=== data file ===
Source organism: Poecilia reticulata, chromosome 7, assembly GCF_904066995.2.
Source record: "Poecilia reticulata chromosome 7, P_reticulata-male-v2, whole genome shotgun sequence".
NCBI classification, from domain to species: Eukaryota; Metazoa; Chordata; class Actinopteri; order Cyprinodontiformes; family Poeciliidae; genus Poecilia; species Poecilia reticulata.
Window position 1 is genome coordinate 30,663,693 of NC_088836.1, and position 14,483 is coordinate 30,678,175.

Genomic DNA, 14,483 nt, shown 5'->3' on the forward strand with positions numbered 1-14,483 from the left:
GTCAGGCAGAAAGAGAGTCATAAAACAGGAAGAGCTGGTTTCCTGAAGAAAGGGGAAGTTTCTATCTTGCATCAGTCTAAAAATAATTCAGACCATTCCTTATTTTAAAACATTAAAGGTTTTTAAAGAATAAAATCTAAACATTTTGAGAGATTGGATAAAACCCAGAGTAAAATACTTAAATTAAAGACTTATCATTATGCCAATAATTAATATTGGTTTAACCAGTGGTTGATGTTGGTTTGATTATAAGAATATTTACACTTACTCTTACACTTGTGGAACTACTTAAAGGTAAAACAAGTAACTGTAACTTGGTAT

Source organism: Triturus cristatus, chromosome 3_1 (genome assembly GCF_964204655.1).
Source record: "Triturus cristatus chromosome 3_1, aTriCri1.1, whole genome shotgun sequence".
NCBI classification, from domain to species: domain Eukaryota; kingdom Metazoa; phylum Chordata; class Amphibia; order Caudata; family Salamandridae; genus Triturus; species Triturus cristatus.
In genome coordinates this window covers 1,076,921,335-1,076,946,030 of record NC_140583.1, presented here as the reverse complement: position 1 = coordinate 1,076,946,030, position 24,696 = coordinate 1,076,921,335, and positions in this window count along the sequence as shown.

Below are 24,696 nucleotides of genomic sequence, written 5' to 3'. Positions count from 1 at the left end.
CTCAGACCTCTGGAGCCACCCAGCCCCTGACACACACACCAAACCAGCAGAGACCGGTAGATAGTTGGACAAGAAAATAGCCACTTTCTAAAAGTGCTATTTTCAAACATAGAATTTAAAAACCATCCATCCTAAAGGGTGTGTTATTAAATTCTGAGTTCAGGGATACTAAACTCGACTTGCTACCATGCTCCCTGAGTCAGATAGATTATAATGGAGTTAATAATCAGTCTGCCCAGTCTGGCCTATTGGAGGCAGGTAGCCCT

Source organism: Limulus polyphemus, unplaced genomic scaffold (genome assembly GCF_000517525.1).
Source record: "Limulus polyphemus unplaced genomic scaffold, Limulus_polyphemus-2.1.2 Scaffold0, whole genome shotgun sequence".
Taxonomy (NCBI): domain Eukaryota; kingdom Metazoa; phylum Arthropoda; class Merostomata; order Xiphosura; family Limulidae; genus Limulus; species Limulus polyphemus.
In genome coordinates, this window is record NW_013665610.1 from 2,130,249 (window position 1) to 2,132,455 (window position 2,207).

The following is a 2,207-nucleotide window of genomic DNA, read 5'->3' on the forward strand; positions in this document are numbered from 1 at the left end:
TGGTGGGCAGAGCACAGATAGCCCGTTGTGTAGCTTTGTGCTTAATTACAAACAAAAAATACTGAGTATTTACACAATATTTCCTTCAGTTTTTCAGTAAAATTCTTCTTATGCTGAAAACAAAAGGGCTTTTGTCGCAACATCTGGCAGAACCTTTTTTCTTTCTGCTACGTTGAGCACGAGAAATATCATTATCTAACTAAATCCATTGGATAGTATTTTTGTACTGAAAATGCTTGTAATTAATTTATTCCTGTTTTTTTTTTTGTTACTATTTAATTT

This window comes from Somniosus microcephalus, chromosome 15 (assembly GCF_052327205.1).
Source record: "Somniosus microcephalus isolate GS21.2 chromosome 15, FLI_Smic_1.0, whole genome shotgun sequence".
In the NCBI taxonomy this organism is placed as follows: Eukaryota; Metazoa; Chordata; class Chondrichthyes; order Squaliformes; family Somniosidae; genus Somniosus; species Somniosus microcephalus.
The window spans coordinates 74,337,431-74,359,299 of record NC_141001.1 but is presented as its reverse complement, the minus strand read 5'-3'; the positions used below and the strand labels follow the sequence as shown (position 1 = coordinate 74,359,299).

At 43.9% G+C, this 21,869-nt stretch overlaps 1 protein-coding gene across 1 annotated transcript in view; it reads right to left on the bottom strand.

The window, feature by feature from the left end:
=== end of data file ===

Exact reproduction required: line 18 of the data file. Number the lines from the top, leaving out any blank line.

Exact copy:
TGGTGGGCAGAGCACAGATAGCCCGTTGTGTAGCTTTGTGCTTAATTACAAACAAAAAATACTGAGTATTTACACAATATTTCCTTCAGTTTTTCAGTAAAATTCTTCTTATGCTGAAAACAAAAGGGCTTTTGTCGCAACATCTGGCAGAACCTTTTTTCTTTCTGCTACGTTGAGCACGAGAAATATCATTATCTAACTAAATCCATTGGATAGTATTTTTGTACTGAAAATGCTTGTAATTAATTTATTCCTGTTTTTTTTTTTGTTACTATTTAATTT